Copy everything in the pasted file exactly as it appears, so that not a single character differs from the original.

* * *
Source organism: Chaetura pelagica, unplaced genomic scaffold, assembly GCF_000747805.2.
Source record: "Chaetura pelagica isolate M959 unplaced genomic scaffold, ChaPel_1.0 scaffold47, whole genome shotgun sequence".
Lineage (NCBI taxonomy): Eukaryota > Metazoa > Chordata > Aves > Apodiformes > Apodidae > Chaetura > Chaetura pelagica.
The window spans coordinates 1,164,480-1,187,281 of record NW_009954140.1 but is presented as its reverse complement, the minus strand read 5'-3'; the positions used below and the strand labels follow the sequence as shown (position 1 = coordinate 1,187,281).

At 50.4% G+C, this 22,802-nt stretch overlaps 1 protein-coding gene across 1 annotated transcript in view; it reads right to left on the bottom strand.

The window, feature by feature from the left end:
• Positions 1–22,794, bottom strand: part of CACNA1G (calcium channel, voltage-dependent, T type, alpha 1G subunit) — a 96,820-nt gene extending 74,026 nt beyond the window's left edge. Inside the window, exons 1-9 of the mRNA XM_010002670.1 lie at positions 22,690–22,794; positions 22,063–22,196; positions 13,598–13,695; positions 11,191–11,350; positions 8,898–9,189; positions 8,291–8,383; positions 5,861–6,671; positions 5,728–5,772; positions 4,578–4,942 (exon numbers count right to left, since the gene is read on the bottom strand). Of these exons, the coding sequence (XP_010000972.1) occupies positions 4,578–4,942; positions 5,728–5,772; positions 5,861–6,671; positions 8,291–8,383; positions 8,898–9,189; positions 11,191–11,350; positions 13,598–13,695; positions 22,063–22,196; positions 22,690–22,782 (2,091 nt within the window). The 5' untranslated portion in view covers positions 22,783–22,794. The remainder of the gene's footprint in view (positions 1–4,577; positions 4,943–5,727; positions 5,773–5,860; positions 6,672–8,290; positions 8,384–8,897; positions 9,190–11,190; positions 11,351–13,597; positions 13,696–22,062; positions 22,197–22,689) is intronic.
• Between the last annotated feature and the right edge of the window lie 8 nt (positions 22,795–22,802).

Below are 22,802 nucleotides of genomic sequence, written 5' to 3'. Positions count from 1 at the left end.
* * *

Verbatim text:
Source organism: Chaetura pelagica, unplaced genomic scaffold, assembly GCF_000747805.2.
Source record: "Chaetura pelagica isolate M959 unplaced genomic scaffold, ChaPel_1.0 scaffold47, whole genome shotgun sequence".
Lineage (NCBI taxonomy): Eukaryota > Metazoa > Chordata > Aves > Apodiformes > Apodidae > Chaetura > Chaetura pelagica.
The window spans coordinates 1,164,480-1,187,281 of record NW_009954140.1 but is presented as its reverse complement, the minus strand read 5'-3'; the positions used below and the strand labels follow the sequence as shown (position 1 = coordinate 1,187,281).

At 50.4% G+C, this 22,802-nt stretch overlaps 1 protein-coding gene across 1 annotated transcript in view; it reads right to left on the bottom strand.

The window, feature by feature from the left end:
• Positions 1–22,794, bottom strand: part of CACNA1G (calcium channel, voltage-dependent, T type, alpha 1G subunit) — a 96,820-nt gene extending 74,026 nt beyond the window's left edge. Inside the window, exons 1-9 of the mRNA XM_010002670.1 lie at positions 22,690–22,794; positions 22,063–22,196; positions 13,598–13,695; positions 11,191–11,350; positions 8,898–9,189; positions 8,291–8,383; positions 5,861–6,671; positions 5,728–5,772; positions 4,578–4,942 (exon numbers count right to left, since the gene is read on the bottom strand). Of these exons, the coding sequence (XP_010000972.1) occupies positions 4,578–4,942; positions 5,728–5,772; positions 5,861–6,671; positions 8,291–8,383; positions 8,898–9,189; positions 11,191–11,350; positions 13,598–13,695; positions 22,063–22,196; positions 22,690–22,782 (2,091 nt within the window). The 5' untranslated portion in view covers positions 22,783–22,794. The remainder of the gene's footprint in view (positions 1–4,577; positions 4,943–5,727; positions 5,773–5,860; positions 6,672–8,290; positions 8,384–8,897; positions 9,190–11,190; positions 11,351–13,597; positions 13,696–22,062; positions 22,197–22,689) is intronic.
• Between the last annotated feature and the right edge of the window lie 8 nt (positions 22,795–22,802).

Below are 22,802 nucleotides of genomic sequence, written 5' to 3'. Positions count from 1 at the left end.